Meanwhile, in the new house, we still haven’t technically unpacked, but the number of boxes sitting in the middle of rooms and hallways is dwindling slowly. Neither Brandon nor I has fully removed our belongings from our parents’ house, so now that I have room for almost all of it, she had me come over to clean out my designated shelf in the garage. I couldn’t take everything–after we get some credit cards paid down, we need a nice set of living-room furniture and some other small pieces, and there’s some little stuff down in that garage that wouldn’t have a place to go in the house just yet, like the china I got that was my grandmother’s. But we did remove three big boxes, a few smaller ones, and a big bag, so that’s progress.

And then I set out with my parents to upgrade our phones. I’d say it was about a year ago that my phone was showing signs of being ready for a new one, but I put it off. Then last week, two days in a row, my battery life plummeted after just opening Twitter, and although it hadn’t done it since, I was afraid of having to constantly be tethered to a charger as the battery life dwindled. Now, I’ve said many a time that I do not give two shits about having the latest and greatest anything, and my upgrade strategy is to get a newer model but not the newest–I almost always opt for the oldest model they’re still selling that’s newer than the one I have. So the funny part is that while I’d been carrying an iPhone 5S for quite possibly four years or longer, I only moved up to a 6S. I’m many a generation behind and the differences between the models are minimal, but let me tell you, I’m playing with the thing like it’s an X. And the rose-gold finish is so great.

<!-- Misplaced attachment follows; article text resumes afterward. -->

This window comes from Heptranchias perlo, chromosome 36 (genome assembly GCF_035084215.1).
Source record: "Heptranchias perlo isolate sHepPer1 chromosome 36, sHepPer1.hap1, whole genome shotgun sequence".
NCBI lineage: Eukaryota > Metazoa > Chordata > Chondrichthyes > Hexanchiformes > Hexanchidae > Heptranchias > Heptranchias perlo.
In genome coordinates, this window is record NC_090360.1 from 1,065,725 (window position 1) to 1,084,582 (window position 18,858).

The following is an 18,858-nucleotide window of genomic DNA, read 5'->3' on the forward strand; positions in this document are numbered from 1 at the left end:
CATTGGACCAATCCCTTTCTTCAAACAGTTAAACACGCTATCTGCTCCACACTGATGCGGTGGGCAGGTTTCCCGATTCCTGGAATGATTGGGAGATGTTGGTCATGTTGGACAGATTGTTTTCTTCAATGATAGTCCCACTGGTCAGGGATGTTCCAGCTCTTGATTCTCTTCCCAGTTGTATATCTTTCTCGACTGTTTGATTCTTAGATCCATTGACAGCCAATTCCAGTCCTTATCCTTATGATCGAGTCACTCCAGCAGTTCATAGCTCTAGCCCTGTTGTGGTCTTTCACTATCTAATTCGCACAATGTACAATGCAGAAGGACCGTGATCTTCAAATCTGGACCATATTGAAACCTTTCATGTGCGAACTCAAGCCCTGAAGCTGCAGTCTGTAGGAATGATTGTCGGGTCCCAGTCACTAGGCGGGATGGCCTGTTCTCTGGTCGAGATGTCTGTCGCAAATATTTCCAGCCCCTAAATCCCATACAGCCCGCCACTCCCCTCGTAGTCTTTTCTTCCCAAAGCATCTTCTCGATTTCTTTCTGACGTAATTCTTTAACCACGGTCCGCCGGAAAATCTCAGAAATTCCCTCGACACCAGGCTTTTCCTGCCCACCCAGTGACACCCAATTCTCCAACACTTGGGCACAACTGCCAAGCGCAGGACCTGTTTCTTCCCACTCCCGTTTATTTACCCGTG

I have a hair under two weeks left of reporting to the office before I go back to working from home, and lemme tell ya, even though I only did two or three weeks or working from home, it was enough to make me miss it a week into the in-office rotation. It’s not even that I dislike going in, per se–I like seeing people and talking to them, and with almost everyone working remote, it’s really quiet and has a more informal feel than it used to, but man, you just can’t beat getting up 20 minutes before your start time and working in your pajamas.